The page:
Allenby looks like he feels pretty bad about it. He mentions that there’s been people on earth protesting this type of punishment as cruel and unusual. Again, that’s more in the eye of the beholder to me. It certainly seems like an expensive method of imprisonment. Figuring there are other Corry’s (and knowing how people are there are probably thousands of homicide prisoners) and if people are getting this sentence for lighter offenses, that’s a lot of planets to visit. Lots of rocket fuel, supplies and whatnot. It just doesn’t seem economically feasible.
Allenby holds out the hope that they may change the law in a few years. Corry starts freaking out about years and starts a lovely soliloquy on being lonely and feeling like he’s going crazy. The other two guards look like they couldn’t care less. Even Allenby in the background looks bored stiff.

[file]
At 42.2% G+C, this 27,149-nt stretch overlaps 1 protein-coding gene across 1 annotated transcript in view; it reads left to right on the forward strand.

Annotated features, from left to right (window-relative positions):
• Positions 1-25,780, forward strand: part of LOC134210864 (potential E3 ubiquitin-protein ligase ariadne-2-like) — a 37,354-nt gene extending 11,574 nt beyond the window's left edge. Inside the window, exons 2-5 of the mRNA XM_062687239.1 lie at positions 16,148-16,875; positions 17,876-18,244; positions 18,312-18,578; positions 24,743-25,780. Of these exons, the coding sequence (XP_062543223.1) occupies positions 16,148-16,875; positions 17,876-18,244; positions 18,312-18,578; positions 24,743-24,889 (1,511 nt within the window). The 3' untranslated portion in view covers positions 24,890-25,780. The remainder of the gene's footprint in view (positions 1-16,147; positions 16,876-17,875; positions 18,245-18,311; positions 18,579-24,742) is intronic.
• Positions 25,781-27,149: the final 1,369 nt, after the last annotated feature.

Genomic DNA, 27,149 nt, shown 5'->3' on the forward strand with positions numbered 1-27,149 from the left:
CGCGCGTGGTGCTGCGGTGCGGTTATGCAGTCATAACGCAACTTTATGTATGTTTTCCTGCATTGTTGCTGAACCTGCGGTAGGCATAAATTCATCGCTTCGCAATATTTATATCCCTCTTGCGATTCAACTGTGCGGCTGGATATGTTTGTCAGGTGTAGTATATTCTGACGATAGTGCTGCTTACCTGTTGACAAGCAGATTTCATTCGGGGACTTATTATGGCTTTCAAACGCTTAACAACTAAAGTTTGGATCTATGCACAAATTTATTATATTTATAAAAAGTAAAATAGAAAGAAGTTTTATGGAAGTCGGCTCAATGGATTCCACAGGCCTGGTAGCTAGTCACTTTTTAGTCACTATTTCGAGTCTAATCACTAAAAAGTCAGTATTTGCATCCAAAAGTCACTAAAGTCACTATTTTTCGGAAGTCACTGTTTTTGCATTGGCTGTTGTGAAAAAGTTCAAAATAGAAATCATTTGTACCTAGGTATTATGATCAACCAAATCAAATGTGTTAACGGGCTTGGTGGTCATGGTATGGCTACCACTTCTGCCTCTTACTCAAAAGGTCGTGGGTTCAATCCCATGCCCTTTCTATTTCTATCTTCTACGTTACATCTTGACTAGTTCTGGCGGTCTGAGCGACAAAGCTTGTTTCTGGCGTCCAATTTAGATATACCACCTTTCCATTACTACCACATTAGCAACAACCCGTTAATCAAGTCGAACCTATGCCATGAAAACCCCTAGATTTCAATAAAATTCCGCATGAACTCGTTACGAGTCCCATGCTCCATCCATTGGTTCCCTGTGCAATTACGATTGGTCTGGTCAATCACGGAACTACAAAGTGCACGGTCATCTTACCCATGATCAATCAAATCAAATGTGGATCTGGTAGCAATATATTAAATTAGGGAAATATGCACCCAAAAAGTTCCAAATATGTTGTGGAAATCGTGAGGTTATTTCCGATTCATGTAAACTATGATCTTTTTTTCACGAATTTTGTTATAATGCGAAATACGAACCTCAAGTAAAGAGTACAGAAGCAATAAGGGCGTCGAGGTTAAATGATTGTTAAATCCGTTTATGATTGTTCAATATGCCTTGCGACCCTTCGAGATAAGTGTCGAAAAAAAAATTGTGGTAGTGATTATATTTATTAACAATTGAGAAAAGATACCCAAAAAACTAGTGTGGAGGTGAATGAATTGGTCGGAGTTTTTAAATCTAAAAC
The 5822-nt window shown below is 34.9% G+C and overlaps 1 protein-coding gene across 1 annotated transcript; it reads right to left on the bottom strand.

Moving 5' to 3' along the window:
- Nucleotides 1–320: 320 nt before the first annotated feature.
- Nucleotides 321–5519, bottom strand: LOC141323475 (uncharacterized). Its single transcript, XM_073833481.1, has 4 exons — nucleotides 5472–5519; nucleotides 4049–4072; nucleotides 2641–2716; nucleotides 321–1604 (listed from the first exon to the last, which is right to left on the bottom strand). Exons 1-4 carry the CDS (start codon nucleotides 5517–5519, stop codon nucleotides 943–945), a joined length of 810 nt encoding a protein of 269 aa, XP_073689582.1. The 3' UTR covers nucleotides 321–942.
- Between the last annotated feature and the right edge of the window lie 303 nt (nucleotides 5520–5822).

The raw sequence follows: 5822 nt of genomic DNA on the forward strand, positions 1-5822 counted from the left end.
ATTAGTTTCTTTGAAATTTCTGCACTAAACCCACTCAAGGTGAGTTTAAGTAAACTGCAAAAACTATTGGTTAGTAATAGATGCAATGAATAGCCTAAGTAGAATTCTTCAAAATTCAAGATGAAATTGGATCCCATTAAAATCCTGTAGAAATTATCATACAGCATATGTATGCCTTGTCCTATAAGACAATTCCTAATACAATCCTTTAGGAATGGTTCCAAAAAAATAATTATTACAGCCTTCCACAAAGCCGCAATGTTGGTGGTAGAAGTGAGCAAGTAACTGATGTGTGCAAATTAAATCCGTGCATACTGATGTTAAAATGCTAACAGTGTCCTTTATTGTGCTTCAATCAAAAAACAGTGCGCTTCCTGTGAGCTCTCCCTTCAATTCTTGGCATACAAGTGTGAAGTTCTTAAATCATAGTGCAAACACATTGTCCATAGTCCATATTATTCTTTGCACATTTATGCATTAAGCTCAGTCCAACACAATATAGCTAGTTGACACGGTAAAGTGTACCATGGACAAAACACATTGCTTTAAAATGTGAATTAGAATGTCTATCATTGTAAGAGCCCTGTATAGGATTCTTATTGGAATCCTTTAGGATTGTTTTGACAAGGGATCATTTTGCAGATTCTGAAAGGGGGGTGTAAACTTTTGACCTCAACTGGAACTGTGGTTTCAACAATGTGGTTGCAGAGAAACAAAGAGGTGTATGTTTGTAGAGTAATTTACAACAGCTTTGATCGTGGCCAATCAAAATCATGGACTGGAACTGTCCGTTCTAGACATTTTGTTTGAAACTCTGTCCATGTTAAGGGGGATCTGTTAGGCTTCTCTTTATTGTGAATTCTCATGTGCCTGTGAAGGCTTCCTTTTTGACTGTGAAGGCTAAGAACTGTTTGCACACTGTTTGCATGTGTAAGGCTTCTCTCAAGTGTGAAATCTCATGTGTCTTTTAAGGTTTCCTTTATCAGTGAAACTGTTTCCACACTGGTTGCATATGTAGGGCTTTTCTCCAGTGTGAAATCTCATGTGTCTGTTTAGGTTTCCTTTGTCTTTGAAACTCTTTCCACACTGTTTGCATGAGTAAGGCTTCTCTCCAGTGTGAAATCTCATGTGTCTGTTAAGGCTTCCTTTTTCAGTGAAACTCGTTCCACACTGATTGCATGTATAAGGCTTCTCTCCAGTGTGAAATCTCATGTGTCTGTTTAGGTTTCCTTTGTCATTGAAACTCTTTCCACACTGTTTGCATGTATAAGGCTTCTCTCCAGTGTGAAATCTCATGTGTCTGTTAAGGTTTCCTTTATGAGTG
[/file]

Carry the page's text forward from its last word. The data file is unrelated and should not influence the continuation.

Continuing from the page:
Corry says he can’t take another 46 years of that and one of the guards says you’re breaking my heart. Got it. These are the Mean Guards. Allenby tells Adams and Carstairs to go get the supplies. They whine a bit saying that Corry can do it. Which, to be fair, is true and would give him something to do. I have the feeling that Allenby just wants them gone.